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Take Control of Your Digital Photos on a Mac
Price
$15.00
Pages
159
Formats
PDF EPUB Mobi
Version
2.1
Updated
Apr 04, 2017

Take Control of Your Digital Photos on a Mac, Second Edition

Build a stress-free workflow to import, tag, rate, and organize your digital photos!

Digital photography expert Jeff Carlson helps you understand the strengths and weaknesses of the three most popular photo-management applications: Photos from Apple, and Lightroom and Photoshop Elements from Adobe.

Once you’ve picked the app that’s right for you (there’s a chapter on migrating to Lightroom from iPhoto, Aperture, or Photos), you’ll learn to create a streamlined workflow for importing, evaluating, keywording, and tagging your photos so they are sorted into logical groups and are easy to find. For each of these essential aspects of your workflow, Jeff provides step-by-step instructions for each of the three covered apps. You’ll also learn how to easily locate and remove duplicates.

Think you don’t have time for all of that? Learn to use the artificial intelligence in Apple’s Photos and in Google Photos to do the heavy lifting of identifying faces, objects, and more in your photo collection.

You’ll also find advice on how mobile/cloud solutions fit into the mix, with notes on Google Photos, iCloud Photo Library, Lightroom mobile, Amazon Prime Photos, and Mylio.

It’s all too easy to lose everything if you don’t have backups, so Jeff also discusses how to back up and archive photos to protect your irreplaceable photographic memories.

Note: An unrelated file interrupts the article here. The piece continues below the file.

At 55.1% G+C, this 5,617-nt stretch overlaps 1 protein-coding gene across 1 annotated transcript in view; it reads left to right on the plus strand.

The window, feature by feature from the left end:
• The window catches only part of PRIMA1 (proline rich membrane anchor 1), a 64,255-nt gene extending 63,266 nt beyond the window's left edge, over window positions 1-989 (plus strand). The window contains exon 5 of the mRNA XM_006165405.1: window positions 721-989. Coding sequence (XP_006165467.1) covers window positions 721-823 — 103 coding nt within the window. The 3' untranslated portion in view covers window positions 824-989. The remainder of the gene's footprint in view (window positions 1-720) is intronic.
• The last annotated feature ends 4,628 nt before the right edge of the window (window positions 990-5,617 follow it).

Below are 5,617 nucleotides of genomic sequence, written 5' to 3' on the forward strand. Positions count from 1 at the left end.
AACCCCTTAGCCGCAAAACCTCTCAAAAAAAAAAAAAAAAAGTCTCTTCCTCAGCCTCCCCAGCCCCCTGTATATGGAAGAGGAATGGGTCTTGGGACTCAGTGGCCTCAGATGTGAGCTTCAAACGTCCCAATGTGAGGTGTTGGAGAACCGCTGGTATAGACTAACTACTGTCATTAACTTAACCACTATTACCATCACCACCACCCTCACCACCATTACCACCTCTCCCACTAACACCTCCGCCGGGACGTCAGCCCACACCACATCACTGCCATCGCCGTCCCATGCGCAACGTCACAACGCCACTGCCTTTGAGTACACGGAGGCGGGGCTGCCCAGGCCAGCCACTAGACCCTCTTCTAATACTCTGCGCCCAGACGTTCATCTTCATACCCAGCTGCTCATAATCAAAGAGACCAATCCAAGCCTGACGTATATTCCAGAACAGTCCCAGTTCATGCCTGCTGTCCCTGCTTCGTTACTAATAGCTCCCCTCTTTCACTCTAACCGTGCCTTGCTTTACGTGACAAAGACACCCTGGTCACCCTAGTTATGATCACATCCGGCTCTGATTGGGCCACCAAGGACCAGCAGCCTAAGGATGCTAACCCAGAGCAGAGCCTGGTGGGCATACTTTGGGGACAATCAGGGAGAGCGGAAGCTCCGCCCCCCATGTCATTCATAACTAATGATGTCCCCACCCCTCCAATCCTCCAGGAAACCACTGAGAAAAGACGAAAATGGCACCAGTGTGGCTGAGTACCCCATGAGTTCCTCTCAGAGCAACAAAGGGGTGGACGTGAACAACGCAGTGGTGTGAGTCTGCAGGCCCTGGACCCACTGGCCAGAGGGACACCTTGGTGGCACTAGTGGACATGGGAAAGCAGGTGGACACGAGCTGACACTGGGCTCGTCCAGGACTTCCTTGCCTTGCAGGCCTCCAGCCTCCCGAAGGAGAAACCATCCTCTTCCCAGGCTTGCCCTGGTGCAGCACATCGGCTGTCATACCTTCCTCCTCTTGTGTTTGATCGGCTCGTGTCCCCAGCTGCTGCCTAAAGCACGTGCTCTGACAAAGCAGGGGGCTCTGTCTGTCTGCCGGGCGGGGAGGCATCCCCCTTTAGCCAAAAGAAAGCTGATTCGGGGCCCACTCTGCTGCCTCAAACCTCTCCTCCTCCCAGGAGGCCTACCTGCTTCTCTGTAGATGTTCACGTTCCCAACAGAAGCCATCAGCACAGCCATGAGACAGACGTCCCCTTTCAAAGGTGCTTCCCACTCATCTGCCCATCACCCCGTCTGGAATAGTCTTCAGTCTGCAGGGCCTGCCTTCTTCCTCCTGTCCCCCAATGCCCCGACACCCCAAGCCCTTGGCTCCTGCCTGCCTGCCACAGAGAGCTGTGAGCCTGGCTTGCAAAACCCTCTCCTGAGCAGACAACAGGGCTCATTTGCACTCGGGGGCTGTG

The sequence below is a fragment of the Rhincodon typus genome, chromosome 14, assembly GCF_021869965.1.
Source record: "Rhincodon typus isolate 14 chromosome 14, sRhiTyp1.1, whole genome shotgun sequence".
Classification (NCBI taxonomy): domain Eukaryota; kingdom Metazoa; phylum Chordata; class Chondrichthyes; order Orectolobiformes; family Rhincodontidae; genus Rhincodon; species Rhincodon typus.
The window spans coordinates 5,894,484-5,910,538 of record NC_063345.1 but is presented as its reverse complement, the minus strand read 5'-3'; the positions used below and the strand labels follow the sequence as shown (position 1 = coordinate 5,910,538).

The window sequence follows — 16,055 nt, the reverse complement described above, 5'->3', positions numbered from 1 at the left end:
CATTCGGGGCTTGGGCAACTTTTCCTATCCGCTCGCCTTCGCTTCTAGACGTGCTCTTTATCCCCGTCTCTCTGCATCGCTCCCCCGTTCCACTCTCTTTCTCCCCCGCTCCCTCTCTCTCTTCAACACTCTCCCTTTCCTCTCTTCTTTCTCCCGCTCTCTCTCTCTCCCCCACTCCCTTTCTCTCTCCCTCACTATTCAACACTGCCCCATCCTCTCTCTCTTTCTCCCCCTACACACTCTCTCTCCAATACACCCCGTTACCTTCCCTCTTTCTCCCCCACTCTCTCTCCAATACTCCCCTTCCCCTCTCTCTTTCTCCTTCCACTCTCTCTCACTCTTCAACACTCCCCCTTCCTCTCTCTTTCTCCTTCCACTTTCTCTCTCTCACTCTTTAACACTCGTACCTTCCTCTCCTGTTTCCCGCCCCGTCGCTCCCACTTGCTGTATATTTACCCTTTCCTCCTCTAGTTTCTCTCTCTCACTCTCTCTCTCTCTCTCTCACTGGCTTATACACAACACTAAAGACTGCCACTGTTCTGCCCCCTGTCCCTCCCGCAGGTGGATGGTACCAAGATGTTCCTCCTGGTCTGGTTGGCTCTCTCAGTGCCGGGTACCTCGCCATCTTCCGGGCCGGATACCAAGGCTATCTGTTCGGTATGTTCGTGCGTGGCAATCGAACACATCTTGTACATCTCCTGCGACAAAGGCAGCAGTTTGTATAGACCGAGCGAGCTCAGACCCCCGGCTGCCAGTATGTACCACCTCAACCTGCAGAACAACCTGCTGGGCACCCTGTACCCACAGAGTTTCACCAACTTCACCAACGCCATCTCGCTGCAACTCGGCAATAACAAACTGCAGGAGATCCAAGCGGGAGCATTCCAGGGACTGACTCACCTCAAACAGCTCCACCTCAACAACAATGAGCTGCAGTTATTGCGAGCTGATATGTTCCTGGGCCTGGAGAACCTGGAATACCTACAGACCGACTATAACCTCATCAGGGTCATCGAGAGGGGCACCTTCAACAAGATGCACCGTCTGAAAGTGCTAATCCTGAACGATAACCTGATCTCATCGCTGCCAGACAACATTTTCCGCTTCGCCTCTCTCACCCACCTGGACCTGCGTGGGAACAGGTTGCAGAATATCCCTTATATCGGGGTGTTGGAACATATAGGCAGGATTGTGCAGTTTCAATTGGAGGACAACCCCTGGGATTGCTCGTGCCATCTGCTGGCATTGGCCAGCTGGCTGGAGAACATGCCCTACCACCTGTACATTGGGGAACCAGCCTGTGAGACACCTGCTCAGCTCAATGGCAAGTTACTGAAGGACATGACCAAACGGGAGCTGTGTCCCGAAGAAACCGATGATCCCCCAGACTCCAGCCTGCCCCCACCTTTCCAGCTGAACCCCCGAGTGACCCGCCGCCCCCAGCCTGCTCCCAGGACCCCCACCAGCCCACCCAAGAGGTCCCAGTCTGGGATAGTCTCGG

Go deeper with the Photos app: This book wholeheartedly covers Apple’s Photos app, but for even more about Photos, be sure to pick up Photos: A Take Control Crash Course, by Jason Snell, from the build-your-own-bundle bar below!

More Info

You’ll find expert advice about each of these photo-management topics:

  • Shooting smarter: Make sure your camera is set to the correct time (and time zone), choose a file format, and think about capturing geolocation data while you’re taking photos.

  • Choosing the right app: Read about the pros and cons of the most popular photo-management applications — Photos, Lightroom, and Photoshop Elements — and find directions for migrating to Lightroom from iPhoto, Aperture, or Photos. There’s also a sidebar about how to continue to use iPhoto or Aperture star ratings in Photos.

  • Using artificial intelligence: Learn to harness artificial intelligence to have a computer do the work of identifying objects and faces in your photos. Jeff focuses on Apple’s Photos app, which has quite a few helpful features, but also provides notes on Google Photos and Amazon Prime Photos.

  • Importing photos: Make your Mac applies keywords and other tags in a batch during import, and make sure you’re storing files in a place that makes sense going forward.

  • Judging photos: Get time-tested tips for rating individual photos and learn how to deal with bad photos, whether you want to delete them, hide them, or leave them be.

  • Assigning metadata: Once your camera and your computer have assigned as much metadata as possible automatically, you’ll need to do the final bits yourself. Jeff describes how to think about this process and gives you specific steps for how to proceed efficiently.